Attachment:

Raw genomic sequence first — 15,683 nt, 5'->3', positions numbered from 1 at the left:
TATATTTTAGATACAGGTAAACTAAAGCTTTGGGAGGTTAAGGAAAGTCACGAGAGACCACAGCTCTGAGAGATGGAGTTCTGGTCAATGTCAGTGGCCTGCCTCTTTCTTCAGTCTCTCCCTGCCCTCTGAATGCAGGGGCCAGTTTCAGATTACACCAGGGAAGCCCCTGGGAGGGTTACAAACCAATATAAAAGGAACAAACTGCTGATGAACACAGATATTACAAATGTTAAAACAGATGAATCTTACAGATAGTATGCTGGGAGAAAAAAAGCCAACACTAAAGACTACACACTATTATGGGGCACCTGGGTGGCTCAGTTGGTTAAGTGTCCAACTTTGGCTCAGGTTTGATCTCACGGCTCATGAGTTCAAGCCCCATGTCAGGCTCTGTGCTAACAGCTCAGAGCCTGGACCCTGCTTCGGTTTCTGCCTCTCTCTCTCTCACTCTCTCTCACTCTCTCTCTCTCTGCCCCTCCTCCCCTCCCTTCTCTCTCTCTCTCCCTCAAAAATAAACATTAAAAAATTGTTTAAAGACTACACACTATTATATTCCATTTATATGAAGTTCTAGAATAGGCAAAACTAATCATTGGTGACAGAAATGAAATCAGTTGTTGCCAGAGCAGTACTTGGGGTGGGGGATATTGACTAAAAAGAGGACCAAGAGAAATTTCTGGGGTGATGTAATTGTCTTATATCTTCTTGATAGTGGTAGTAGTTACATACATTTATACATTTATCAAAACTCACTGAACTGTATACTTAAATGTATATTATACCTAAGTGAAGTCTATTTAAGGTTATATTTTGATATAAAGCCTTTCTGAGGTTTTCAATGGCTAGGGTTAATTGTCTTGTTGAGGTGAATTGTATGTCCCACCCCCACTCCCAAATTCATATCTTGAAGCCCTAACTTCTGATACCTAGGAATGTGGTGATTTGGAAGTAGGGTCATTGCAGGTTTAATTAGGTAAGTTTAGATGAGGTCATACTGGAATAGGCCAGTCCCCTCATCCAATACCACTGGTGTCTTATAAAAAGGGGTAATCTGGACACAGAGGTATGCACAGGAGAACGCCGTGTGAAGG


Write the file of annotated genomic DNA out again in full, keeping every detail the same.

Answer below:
Raw genomic sequence first — 15,683 nt, 5'->3', positions numbered from 1 at the left:
TATATTTTAGATACAGGTAAACTAAAGCTTTGGGAGGTTAAGGAAAGTCACGAGAGACCACAGCTCTGAGAGATGGAGTTCTGGTCAATGTCAGTGGCCTGCCTCTTTCTTCAGTCTCTCCCTGCCCTCTGAATGCAGGGGCCAGTTTCAGATTACACCAGGGAAGCCCCTGGGAGGGTTACAAACCAATATAAAAGGAACAAACTGCTGATGAACACAGATATTACAAATGTTAAAACAGATGAATCTTACAGATAGTATGCTGGGAGAAAAAAAGCCAACACTAAAGACTACACACTATTATGGGGCACCTGGGTGGCTCAGTTGGTTAAGTGTCCAACTTTGGCTCAGGTTTGATCTCACGGCTCATGAGTTCAAGCCCCATGTCAGGCTCTGTGCTAACAGCTCAGAGCCTGGACCCTGCTTCGGTTTCTGCCTCTCTCTCTCTCACTCTCTCTCACTCTCTCTCTCTCTGCCCCTCCTCCCCTCCCTTCTCTCTCTCTCTCCCTCAAAAATAAACATTAAAAAATTGTTTAAAGACTACACACTATTATATTCCATTTATATGAAGTTCTAGAATAGGCAAAACTAATCATTGGTGACAGAAATGAAATCAGTTGTTGCCAGAGCAGTACTTGGGGTGGGGGATATTGACTAAAAAGAGGACCAAGAGAAATTTCTGGGGTGATGTAATTGTCTTATATCTTCTTGATAGTGGTAGTAGTTACATACATTTATACATTTATCAAAACTCACTGAACTGTATACTTAAATGTATATTATACCTAAGTGAAGTCTATTTAAGGTTATATTTTGATATAAAGCCTTTCTGAGGTTTTCAATGGCTAGGGTTAATTGTCTTGTTGAGGTGAATTGTATGTCCCACCCCCACTCCCAAATTCATATCTTGAAGCCCTAACTTCTGATACCTAGGAATGTGGTGATTTGGAAGTAGGGTCATTGCAGGTTTAATTAGGTAAGTTTAGATGAGGTCATACTGGAATAGGCCAGTCCCCTCATCCAATACCACTGGTGTCTTATAAAAAGGGGTAATCTGGACACAGAGGTATGCACAGGAGAACGCCGTGTGAAGG